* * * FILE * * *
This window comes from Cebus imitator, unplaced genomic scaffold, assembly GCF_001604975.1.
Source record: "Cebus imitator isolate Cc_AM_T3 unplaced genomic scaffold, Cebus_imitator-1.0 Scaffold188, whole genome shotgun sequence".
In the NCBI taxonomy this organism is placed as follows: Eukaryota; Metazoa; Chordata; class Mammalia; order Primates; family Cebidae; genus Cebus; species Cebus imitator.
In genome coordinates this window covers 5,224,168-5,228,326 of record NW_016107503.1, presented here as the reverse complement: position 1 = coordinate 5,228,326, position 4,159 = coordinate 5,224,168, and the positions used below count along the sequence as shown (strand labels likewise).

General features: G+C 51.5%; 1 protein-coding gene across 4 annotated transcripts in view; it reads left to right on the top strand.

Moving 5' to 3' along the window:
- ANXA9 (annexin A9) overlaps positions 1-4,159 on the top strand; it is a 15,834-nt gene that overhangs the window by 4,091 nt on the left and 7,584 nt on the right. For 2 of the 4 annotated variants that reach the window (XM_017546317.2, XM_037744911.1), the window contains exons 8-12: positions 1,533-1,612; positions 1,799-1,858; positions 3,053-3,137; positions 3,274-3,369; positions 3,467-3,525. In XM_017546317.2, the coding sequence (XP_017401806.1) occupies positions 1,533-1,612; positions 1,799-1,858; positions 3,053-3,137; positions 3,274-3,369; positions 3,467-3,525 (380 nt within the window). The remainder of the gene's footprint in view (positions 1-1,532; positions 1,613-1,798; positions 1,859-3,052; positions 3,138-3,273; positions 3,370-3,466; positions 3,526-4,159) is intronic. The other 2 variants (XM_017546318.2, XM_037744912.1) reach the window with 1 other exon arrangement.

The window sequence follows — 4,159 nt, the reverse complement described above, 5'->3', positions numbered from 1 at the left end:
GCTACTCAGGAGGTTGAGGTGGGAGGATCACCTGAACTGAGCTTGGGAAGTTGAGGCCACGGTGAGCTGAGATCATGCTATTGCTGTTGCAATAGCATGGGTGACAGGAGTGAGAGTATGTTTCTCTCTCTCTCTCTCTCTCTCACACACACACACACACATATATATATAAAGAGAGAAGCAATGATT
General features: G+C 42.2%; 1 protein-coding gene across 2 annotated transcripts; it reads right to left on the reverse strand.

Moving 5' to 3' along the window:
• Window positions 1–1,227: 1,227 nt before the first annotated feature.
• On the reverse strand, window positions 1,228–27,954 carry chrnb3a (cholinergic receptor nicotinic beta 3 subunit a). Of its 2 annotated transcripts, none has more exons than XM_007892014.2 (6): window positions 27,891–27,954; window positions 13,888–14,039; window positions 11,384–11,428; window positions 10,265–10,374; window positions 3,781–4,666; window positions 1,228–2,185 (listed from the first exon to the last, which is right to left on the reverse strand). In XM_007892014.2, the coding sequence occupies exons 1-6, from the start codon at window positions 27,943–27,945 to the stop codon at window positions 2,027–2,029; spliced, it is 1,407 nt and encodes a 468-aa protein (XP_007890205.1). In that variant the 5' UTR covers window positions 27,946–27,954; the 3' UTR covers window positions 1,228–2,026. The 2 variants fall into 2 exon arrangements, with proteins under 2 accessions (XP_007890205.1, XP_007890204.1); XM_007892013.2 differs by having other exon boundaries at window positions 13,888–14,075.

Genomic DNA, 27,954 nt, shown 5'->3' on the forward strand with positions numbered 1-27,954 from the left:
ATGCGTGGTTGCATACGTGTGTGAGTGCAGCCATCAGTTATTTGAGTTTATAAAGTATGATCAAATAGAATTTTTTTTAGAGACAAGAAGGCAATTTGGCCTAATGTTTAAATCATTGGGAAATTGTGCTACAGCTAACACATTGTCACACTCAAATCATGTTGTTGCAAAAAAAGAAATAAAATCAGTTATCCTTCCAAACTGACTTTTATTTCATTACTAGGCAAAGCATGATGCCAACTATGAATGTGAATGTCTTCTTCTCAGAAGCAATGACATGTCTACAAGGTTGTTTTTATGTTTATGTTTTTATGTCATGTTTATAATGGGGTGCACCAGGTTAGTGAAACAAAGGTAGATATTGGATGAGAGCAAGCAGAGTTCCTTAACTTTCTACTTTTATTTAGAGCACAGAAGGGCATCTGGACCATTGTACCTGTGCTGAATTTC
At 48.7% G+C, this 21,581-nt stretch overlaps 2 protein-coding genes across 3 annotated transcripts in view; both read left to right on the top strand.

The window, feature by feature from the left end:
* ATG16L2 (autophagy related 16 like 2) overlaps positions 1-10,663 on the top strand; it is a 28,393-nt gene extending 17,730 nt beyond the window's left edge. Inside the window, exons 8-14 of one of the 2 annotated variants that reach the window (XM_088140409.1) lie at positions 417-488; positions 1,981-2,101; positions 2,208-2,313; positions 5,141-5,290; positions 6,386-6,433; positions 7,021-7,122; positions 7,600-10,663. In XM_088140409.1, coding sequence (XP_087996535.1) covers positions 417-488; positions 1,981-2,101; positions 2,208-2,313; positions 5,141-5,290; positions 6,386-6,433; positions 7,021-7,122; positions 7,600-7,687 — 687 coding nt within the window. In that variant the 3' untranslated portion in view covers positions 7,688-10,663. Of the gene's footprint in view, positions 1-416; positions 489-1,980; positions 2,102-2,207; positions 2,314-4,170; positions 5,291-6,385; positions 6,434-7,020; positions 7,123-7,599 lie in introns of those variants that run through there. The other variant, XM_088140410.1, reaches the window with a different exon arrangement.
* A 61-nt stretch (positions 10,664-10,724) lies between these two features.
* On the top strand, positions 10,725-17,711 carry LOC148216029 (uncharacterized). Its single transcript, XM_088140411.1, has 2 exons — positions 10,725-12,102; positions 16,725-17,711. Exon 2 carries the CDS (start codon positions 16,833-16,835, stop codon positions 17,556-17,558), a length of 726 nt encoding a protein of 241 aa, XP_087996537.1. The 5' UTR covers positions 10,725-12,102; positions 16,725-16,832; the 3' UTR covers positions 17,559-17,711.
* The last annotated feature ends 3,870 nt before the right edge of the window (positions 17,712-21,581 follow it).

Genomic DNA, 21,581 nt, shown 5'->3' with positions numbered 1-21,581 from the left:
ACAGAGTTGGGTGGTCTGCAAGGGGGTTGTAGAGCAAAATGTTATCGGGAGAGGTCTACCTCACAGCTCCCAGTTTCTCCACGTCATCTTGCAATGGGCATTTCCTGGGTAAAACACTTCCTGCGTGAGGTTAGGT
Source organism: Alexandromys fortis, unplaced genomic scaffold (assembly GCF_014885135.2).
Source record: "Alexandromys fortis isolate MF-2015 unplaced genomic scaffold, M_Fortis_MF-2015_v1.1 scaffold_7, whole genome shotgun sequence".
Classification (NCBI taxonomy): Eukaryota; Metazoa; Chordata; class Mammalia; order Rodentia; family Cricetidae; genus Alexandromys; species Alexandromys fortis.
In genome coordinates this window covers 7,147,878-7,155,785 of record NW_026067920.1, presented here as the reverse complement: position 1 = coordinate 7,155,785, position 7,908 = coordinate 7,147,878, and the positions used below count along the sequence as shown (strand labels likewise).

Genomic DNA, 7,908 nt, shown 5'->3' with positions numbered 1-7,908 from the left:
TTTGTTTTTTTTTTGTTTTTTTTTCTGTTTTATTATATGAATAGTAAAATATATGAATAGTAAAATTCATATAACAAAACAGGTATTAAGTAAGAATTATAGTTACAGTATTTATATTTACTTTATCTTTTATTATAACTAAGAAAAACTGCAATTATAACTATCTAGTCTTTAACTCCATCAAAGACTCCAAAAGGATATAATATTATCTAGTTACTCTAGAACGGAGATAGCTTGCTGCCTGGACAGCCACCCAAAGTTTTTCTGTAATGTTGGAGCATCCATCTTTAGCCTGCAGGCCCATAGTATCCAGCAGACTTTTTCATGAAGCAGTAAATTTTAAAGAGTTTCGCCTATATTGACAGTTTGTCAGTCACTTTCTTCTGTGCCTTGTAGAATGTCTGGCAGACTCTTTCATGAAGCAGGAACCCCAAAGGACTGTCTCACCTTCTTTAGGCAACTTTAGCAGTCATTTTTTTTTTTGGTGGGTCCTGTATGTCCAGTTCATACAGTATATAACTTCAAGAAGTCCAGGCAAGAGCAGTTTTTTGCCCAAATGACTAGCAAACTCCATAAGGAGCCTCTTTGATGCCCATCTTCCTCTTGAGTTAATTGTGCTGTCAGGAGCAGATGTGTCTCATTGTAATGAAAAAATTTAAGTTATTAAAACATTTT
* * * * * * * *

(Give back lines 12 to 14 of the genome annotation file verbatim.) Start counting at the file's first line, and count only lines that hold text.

• Window positions 1–1,227: 1,227 nt before the first annotated feature.
• On the reverse strand, window positions 1,228–27,954 carry chrnb3a (cholinergic receptor nicotinic beta 3 subunit a). Of its 2 annotated transcripts, none has more exons than XM_007892014.2 (6): window positions 27,891–27,954; window positions 13,888–14,039; window positions 11,384–11,428; window positions 10,265–10,374; window positions 3,781–4,666; window positions 1,228–2,185 (listed from the first exon to the last, which is right to left on the reverse strand). In XM_007892014.2, the coding sequence occupies exons 1-6, from the start codon at window positions 27,943–27,945 to the stop codon at window positions 2,027–2,029; spliced, it is 1,407 nt and encodes a 468-aa protein (XP_007890205.1). In that variant the 5' UTR covers window positions 27,946–27,954; the 3' UTR covers window positions 1,228–2,026. The 2 variants fall into 2 exon arrangements, with proteins under 2 accessions (XP_007890205.1, XP_007890204.1); XM_007892013.2 differs by having other exon boundaries at window positions 13,888–14,075.

Genomic DNA, 27,954 nt, shown 5'->3' on the forward strand with positions numbered 1-27,954 from the left: